Governance and Geoengineering

I had the good fortune of participating in a workshop on geoengineering last week (April 5th), organized by Elisa Graffey and ASU’s School for the Future of Innovation in Society.  For those that aren’t familiar with the topic, here are a couple great overviews of the discussion that the workshop organizers shared:

Here is a quick overview of the technologies in picture form (Courtesy of the Climate Viewer website):


You’ll see that the technologies fit into two broad categories. Carbon dioxide removal (CDR), which included all of the carbon capture technologies that you hear about in the coal industry discussions, is about removing carbon dioxide from the atmosphere. The second type of technology is solar radiation management (SRM), which is about blocking some of the solar radiation from the earth’s atmosphere.

I’m not an expert on this subject, and I was attending to help understand the governance challenges.  Clearly, there are many issues to consider ranging from technical know-how to scalability, from moral and ethical implications to difficulties with experimentation and irreversibility.  The two interrelated challenges that I’d like to raise are:

  1. The capacity to act unilaterally and affect climatic conditions globally, and
  2. Who gets to “control” the global thermostat.

Some of these technologies – iron fertilization, spraying sulfates in the atmosphere, cloud seeding, and others – are inexpensive enough that they could be undertaken by a single country or even by wealthy individuals.  However, the ramifications would go beyond the borders of any individual country, affecting global temperatures, precipitation patterns, biodiversity levels, and many other knock-on effects.  In this situation, how are global decisions to be reached?  How are rogue nations (or other groups) to be contained? What are the collective responses to unilateral action?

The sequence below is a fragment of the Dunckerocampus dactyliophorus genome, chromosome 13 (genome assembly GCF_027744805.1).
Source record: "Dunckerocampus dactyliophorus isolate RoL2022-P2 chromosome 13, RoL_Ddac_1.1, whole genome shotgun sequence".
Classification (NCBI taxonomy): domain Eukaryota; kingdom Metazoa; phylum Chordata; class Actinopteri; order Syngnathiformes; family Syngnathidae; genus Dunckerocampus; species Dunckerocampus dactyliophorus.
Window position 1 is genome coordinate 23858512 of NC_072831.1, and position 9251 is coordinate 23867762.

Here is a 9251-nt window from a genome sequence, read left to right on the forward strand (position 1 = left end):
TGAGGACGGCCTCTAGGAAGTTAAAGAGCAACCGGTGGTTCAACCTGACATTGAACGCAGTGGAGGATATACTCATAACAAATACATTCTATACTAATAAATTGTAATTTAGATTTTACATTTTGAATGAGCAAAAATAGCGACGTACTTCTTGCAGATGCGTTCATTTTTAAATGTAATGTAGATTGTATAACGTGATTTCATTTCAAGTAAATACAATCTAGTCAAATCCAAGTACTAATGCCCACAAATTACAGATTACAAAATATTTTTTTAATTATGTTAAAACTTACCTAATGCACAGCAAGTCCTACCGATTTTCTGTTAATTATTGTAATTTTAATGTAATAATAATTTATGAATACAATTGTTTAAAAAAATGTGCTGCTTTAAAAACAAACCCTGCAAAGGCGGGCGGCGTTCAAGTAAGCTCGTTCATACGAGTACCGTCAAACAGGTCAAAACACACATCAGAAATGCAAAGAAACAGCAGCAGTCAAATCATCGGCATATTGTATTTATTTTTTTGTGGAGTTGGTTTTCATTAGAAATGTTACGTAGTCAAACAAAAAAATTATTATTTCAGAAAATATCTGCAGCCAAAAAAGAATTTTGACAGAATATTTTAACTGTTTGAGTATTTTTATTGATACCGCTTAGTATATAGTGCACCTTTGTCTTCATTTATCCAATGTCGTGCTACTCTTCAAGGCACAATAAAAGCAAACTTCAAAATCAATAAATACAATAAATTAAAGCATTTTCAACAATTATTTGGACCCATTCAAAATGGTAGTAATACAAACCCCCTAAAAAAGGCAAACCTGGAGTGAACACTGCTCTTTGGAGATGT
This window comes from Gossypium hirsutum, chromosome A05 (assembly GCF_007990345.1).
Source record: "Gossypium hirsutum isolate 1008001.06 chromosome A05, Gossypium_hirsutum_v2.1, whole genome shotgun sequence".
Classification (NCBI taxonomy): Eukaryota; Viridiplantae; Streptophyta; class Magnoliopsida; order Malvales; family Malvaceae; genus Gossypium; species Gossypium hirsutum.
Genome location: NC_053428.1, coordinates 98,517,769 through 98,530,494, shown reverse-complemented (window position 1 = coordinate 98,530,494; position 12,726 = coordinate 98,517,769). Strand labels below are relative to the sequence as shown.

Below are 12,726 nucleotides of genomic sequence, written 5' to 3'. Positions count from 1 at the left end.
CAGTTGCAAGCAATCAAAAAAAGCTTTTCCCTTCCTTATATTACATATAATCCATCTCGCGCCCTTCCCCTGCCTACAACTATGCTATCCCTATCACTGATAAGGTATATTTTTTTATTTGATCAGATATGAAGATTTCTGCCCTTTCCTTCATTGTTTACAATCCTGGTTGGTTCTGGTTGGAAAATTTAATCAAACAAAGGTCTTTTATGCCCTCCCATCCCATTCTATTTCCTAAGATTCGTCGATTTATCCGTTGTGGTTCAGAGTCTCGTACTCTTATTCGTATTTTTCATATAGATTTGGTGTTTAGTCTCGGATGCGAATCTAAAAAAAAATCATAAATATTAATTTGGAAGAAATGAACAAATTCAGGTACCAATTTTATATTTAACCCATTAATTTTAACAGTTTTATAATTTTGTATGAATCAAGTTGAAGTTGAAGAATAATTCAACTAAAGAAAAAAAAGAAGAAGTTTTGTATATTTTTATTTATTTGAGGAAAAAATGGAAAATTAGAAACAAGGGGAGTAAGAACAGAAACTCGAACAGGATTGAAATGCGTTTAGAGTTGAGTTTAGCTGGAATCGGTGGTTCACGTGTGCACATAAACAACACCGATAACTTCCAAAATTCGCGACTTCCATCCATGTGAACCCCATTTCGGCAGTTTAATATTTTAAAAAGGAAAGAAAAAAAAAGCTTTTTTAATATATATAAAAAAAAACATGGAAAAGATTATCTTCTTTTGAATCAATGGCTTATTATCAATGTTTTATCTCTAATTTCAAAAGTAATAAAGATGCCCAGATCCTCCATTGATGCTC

These questions all relate to this second point.  If we reach a technological and scientific stage where we can effectively control the global temperature, how do we choose where to set it?  Do we rely on historical patterns?  If so, at what point in history?  Pre-industrial? The 1950s?  What if Russia wants to have a longer growing season?  What if island nations want more ice in Greenland to prevent sea level rise?  Of course, this oversimplifies, as temperature is not the only thing that changes.  What if the US or China acts to increase rainfall locally at the expense of other places?  What if changing temperatures affect the seasonality of monsoons or the runoff of glaciers and snowfields?

Clearly, the lists of questions can go on endlessly.  And clearly, there are no easy answers.  These are the challenges that we confront.  My hope is that raising some of these questions in this format would be enlightening to others that haven’t given it much thought yet.

I’d like to end with one final concern that underpins all of this – the moral hazard of such interventions.  At the end of the day, we still need to think about how we want to change our global emissions of carbon.  The technologies listed above do not target changing emissions and all have ramifications.  The ultimate question is what type of world do we want to live in.


One response to this post.

  1. Hi Mike,

    Thanks for this summary. Covers a lot of tricky issues around these technologies.

    The day after this workshop, some colleagues and I held a focus group with the public on how to govern field tests for geoengineering projects. The biggest concerns? Who is doing the testing, what are they seeking to gain, and who is responsible for unintended consequences. The moral hazard issue and the challenge of achieving a global agreement on geo-engineering also came up. Anyway, we should have more from that focus group and other public conversations as the year progresses!!

    – Nich


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